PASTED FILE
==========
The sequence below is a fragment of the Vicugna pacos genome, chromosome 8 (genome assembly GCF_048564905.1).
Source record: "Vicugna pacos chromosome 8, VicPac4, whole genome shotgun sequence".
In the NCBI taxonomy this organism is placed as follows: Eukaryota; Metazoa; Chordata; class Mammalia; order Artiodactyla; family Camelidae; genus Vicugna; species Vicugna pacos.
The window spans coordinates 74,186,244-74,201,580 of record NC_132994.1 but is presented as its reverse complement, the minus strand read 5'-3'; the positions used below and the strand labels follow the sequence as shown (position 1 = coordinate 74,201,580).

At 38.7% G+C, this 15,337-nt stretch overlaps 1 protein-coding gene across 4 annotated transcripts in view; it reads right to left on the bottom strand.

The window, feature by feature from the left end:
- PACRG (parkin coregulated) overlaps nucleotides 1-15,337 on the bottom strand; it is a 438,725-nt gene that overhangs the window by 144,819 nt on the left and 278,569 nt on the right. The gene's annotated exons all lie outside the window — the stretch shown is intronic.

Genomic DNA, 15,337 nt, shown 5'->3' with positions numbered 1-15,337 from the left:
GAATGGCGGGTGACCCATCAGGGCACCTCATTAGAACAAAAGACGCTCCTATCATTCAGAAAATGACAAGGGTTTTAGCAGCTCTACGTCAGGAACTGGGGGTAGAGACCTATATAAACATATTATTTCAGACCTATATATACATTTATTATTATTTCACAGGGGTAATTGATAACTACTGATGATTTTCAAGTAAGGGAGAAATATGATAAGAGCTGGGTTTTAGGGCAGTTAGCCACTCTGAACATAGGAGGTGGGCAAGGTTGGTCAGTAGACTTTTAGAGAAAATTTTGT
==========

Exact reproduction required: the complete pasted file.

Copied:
The sequence below is a fragment of the Vicugna pacos genome, chromosome 8 (genome assembly GCF_048564905.1).
Source record: "Vicugna pacos chromosome 8, VicPac4, whole genome shotgun sequence".
In the NCBI taxonomy this organism is placed as follows: Eukaryota; Metazoa; Chordata; class Mammalia; order Artiodactyla; family Camelidae; genus Vicugna; species Vicugna pacos.
The window spans coordinates 74,186,244-74,201,580 of record NC_132994.1 but is presented as its reverse complement, the minus strand read 5'-3'; the positions used below and the strand labels follow the sequence as shown (position 1 = coordinate 74,201,580).

At 38.7% G+C, this 15,337-nt stretch overlaps 1 protein-coding gene across 4 annotated transcripts in view; it reads right to left on the bottom strand.

The window, feature by feature from the left end:
- PACRG (parkin coregulated) overlaps nucleotides 1-15,337 on the bottom strand; it is a 438,725-nt gene that overhangs the window by 144,819 nt on the left and 278,569 nt on the right. The gene's annotated exons all lie outside the window — the stretch shown is intronic.

Genomic DNA, 15,337 nt, shown 5'->3' with positions numbered 1-15,337 from the left:
GAATGGCGGGTGACCCATCAGGGCACCTCATTAGAACAAAAGACGCTCCTATCATTCAGAAAATGACAAGGGTTTTAGCAGCTCTACGTCAGGAACTGGGGGTAGAGACCTATATAAACATATTATTTCAGACCTATATATACATTTATTATTATTTCACAGGGGTAATTGATAACTACTGATGATTTTCAAGTAAGGGAGAAATATGATAAGAGCTGGGTTTTAGGGCAGTTAGCCACTCTGAACATAGGAGGTGGGCAAGGTTGGTCAGTAGACTTTTAGAGAAAATTTTGT